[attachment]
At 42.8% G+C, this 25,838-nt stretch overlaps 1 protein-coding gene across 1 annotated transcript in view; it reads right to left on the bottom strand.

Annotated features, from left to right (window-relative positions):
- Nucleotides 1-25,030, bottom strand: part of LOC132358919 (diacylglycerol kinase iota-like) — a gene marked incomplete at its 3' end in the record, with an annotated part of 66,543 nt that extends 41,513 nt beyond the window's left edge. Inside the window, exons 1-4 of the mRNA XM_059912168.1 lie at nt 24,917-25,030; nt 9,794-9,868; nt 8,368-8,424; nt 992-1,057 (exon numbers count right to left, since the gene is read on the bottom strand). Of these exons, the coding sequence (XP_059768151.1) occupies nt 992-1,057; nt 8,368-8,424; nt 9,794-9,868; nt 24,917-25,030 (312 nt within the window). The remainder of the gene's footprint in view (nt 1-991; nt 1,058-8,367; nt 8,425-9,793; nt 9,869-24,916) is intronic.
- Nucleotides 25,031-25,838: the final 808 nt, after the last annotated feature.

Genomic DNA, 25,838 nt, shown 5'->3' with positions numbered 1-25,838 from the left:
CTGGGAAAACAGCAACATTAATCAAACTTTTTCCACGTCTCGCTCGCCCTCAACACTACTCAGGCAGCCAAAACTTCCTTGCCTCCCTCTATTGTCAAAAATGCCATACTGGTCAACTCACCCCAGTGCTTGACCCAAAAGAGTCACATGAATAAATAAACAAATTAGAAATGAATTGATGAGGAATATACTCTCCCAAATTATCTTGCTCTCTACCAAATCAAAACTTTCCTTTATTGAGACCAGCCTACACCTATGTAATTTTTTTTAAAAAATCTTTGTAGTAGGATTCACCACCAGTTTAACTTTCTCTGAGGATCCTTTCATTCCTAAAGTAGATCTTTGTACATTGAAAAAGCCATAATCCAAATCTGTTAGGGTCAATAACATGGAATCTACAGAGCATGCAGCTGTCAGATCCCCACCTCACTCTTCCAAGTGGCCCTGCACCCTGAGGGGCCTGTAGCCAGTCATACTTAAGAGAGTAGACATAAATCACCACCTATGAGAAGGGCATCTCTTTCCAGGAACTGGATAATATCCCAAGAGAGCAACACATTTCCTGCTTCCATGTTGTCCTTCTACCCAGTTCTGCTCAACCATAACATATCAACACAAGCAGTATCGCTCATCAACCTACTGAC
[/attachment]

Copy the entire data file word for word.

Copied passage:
At 42.8% G+C, this 25,838-nt stretch overlaps 1 protein-coding gene across 1 annotated transcript in view; it reads right to left on the bottom strand.

Annotated features, from left to right (window-relative positions):
- Nucleotides 1-25,030, bottom strand: part of LOC132358919 (diacylglycerol kinase iota-like) — a gene marked incomplete at its 3' end in the record, with an annotated part of 66,543 nt that extends 41,513 nt beyond the window's left edge. Inside the window, exons 1-4 of the mRNA XM_059912168.1 lie at nt 24,917-25,030; nt 9,794-9,868; nt 8,368-8,424; nt 992-1,057 (exon numbers count right to left, since the gene is read on the bottom strand). Of these exons, the coding sequence (XP_059768151.1) occupies nt 992-1,057; nt 8,368-8,424; nt 9,794-9,868; nt 24,917-25,030 (312 nt within the window). The remainder of the gene's footprint in view (nt 1-991; nt 1,058-8,367; nt 8,425-9,793; nt 9,869-24,916) is intronic.
- Nucleotides 25,031-25,838: the final 808 nt, after the last annotated feature.

Genomic DNA, 25,838 nt, shown 5'->3' with positions numbered 1-25,838 from the left:
CTGGGAAAACAGCAACATTAATCAAACTTTTTCCACGTCTCGCTCGCCCTCAACACTACTCAGGCAGCCAAAACTTCCTTGCCTCCCTCTATTGTCAAAAATGCCATACTGGTCAACTCACCCCAGTGCTTGACCCAAAAGAGTCACATGAATAAATAAACAAATTAGAAATGAATTGATGAGGAATATACTCTCCCAAATTATCTTGCTCTCTACCAAATCAAAACTTTCCTTTATTGAGACCAGCCTACACCTATGTAATTTTTTTTAAAAAATCTTTGTAGTAGGATTCACCACCAGTTTAACTTTCTCTGAGGATCCTTTCATTCCTAAAGTAGATCTTTGTACATTGAAAAAGCCATAATCCAAATCTGTTAGGGTCAATAACATGGAATCTACAGAGCATGCAGCTGTCAGATCCCCACCTCACTCTTCCAAGTGGCCCTGCACCCTGAGGGGCCTGTAGCCAGTCATACTTAAGAGAGTAGACATAAATCACCACCTATGAGAAGGGCATCTCTTTCCAGGAACTGGATAATATCCCAAGAGAGCAACACATTTCCTGCTTCCATGTTGTCCTTCTACCCAGTTCTGCTCAACCATAACATATCAACACAAGCAGTATCGCTCATCAACCTACTGAC